You can transfer anywhere you want. We are one of the few professions with the versatility to work in any clinical area. I am giving this job two years to happen for me. After that I will re-evaluate my career and make a decision about where I want to go next. I have the ultimate power over whether or not I am going to have a good experience or a bad one. I leave my home life at home and my work life at work. And besides, my personal life is none of their business anyway. And believe me, they will want to know your business. Have a little mystery about yourself. It is fun. None of those people HAVE to be your friends, they are co-workers. The less people judging you the better.

Alright, enough wisdom for today, I will be back soon.

G'night!

DiVa...A nurse with the moxy to keep it real!

4 comments:

Nikki said...

Hi!

I just discovered your blog and have to say I am hooked. I am a nursing student (single mom too!) so reading about your experience is extremely helpful! I wish you continued success and thank you for sharing your journey.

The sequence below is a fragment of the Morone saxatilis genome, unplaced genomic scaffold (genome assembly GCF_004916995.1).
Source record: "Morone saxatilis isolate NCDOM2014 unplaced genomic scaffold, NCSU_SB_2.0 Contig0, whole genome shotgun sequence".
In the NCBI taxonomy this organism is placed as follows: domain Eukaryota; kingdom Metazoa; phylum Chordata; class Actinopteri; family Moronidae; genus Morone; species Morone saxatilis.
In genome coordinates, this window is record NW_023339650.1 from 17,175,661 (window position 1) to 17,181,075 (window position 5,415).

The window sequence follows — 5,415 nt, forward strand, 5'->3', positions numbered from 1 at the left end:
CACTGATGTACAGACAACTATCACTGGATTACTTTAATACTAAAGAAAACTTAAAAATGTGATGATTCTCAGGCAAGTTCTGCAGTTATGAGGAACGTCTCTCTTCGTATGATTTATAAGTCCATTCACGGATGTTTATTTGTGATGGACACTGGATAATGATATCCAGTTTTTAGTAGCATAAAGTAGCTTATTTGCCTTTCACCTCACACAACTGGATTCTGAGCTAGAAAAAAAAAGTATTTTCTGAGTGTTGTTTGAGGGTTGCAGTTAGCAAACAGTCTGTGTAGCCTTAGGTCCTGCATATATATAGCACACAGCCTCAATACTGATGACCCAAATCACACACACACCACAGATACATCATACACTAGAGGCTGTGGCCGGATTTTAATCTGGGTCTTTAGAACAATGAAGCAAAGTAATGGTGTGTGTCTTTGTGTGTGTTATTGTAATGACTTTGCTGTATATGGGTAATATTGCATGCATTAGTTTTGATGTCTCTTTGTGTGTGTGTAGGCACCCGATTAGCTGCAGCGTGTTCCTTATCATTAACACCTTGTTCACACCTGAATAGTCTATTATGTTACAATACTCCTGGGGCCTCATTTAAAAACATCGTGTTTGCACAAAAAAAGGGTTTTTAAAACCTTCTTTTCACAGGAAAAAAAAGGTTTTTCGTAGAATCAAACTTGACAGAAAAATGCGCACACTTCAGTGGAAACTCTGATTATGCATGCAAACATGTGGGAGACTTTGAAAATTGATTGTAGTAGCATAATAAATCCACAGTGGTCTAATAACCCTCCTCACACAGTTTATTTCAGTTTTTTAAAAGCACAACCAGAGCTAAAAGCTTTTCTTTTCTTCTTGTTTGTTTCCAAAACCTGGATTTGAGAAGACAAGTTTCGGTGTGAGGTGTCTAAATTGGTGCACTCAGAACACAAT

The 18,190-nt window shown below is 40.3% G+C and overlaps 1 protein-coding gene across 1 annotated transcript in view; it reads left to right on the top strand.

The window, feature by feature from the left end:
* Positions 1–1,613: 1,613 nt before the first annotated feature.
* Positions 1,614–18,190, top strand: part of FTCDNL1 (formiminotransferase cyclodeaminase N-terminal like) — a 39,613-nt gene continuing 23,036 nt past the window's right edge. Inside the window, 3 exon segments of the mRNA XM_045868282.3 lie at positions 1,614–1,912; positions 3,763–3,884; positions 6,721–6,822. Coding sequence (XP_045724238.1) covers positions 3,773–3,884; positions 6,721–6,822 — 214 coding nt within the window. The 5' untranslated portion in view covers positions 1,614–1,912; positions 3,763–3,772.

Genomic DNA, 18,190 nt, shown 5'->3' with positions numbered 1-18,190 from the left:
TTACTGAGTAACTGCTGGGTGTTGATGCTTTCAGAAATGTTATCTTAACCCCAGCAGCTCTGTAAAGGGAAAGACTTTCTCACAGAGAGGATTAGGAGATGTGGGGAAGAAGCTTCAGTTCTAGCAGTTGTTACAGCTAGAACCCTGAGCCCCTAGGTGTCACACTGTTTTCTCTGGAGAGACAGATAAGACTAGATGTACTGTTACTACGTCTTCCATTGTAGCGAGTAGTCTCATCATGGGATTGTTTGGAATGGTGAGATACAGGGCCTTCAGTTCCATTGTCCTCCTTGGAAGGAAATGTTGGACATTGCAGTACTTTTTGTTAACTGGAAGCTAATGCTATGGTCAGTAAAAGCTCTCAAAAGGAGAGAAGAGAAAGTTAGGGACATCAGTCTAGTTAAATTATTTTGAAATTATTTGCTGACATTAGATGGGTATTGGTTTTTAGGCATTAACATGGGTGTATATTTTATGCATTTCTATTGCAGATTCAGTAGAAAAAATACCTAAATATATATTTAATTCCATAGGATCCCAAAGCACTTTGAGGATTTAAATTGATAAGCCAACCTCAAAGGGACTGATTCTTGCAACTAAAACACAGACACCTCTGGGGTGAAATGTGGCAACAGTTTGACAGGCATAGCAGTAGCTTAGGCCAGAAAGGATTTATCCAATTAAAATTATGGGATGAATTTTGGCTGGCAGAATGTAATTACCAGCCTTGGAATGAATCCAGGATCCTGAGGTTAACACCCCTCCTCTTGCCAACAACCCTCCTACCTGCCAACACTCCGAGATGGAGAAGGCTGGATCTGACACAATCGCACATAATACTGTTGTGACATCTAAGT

overactive-imagination said...

Great suggestions, I will keep them in mind while doing my clinicals (which I started today)
Thanks
Dawn

Anonymous said...

I'm finishing my third semester and finally have a little down time and decided to do some "surfing". I'm glad I found your blog - it's wonderful to know that you're not alone. I've been so impressed on my journey on how many people - nurses and non - who have been encouraging and supportive. I'm making a career change in my mid - now late 40's. I love it - and having people like you out there willing to share and root for us - we'll all be successful! Thank you!

Nurse Diva Extraordinaire said...

Hi everyone. Thanks for stopping by, I am so happy to hear that my stories of triumph and (sometimes) defeat are inspiring. As I was going along my journey to professional nurse-dom, I often wondered if I was the only one going through some of the things I experienced. Thanks to all for your continued support and I wish you all the best of luck in your careers.